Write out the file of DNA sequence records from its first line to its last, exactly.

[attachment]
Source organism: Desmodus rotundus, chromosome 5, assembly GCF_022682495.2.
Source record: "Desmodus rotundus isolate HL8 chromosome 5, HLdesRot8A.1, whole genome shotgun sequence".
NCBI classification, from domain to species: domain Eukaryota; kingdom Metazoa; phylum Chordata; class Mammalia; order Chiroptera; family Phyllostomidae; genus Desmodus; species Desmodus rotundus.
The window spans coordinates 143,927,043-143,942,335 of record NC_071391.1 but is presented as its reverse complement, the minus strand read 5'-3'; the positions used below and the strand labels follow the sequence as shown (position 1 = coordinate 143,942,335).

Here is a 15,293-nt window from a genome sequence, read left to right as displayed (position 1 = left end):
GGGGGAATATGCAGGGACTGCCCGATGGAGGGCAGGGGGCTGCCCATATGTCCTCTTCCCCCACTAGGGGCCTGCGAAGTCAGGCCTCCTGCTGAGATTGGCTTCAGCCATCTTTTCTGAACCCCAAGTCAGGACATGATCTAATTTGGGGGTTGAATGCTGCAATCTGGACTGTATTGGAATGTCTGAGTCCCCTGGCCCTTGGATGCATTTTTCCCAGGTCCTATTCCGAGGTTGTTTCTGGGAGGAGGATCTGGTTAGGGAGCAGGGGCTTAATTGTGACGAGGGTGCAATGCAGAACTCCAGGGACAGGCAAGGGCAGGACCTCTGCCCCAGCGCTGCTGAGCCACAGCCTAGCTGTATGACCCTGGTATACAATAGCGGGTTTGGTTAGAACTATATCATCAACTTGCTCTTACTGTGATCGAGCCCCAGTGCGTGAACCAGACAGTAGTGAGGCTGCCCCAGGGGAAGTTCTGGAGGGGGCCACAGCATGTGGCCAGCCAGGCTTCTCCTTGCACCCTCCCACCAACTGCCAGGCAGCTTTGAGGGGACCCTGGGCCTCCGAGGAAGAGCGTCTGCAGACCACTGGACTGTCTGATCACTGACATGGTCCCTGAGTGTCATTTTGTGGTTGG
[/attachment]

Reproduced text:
Source organism: Desmodus rotundus, chromosome 5, assembly GCF_022682495.2.
Source record: "Desmodus rotundus isolate HL8 chromosome 5, HLdesRot8A.1, whole genome shotgun sequence".
NCBI classification, from domain to species: domain Eukaryota; kingdom Metazoa; phylum Chordata; class Mammalia; order Chiroptera; family Phyllostomidae; genus Desmodus; species Desmodus rotundus.
The window spans coordinates 143,927,043-143,942,335 of record NC_071391.1 but is presented as its reverse complement, the minus strand read 5'-3'; the positions used below and the strand labels follow the sequence as shown (position 1 = coordinate 143,942,335).

Here is a 15,293-nt window from a genome sequence, read left to right as displayed (position 1 = left end):
GGGGGAATATGCAGGGACTGCCCGATGGAGGGCAGGGGGCTGCCCATATGTCCTCTTCCCCCACTAGGGGCCTGCGAAGTCAGGCCTCCTGCTGAGATTGGCTTCAGCCATCTTTTCTGAACCCCAAGTCAGGACATGATCTAATTTGGGGGTTGAATGCTGCAATCTGGACTGTATTGGAATGTCTGAGTCCCCTGGCCCTTGGATGCATTTTTCCCAGGTCCTATTCCGAGGTTGTTTCTGGGAGGAGGATCTGGTTAGGGAGCAGGGGCTTAATTGTGACGAGGGTGCAATGCAGAACTCCAGGGACAGGCAAGGGCAGGACCTCTGCCCCAGCGCTGCTGAGCCACAGCCTAGCTGTATGACCCTGGTATACAATAGCGGGTTTGGTTAGAACTATATCATCAACTTGCTCTTACTGTGATCGAGCCCCAGTGCGTGAACCAGACAGTAGTGAGGCTGCCCCAGGGGAAGTTCTGGAGGGGGCCACAGCATGTGGCCAGCCAGGCTTCTCCTTGCACCCTCCCACCAACTGCCAGGCAGCTTTGAGGGGACCCTGGGCCTCCGAGGAAGAGCGTCTGCAGACCACTGGACTGTCTGATCACTGACATGGTCCCTGAGTGTCATTTTGTGGTTGG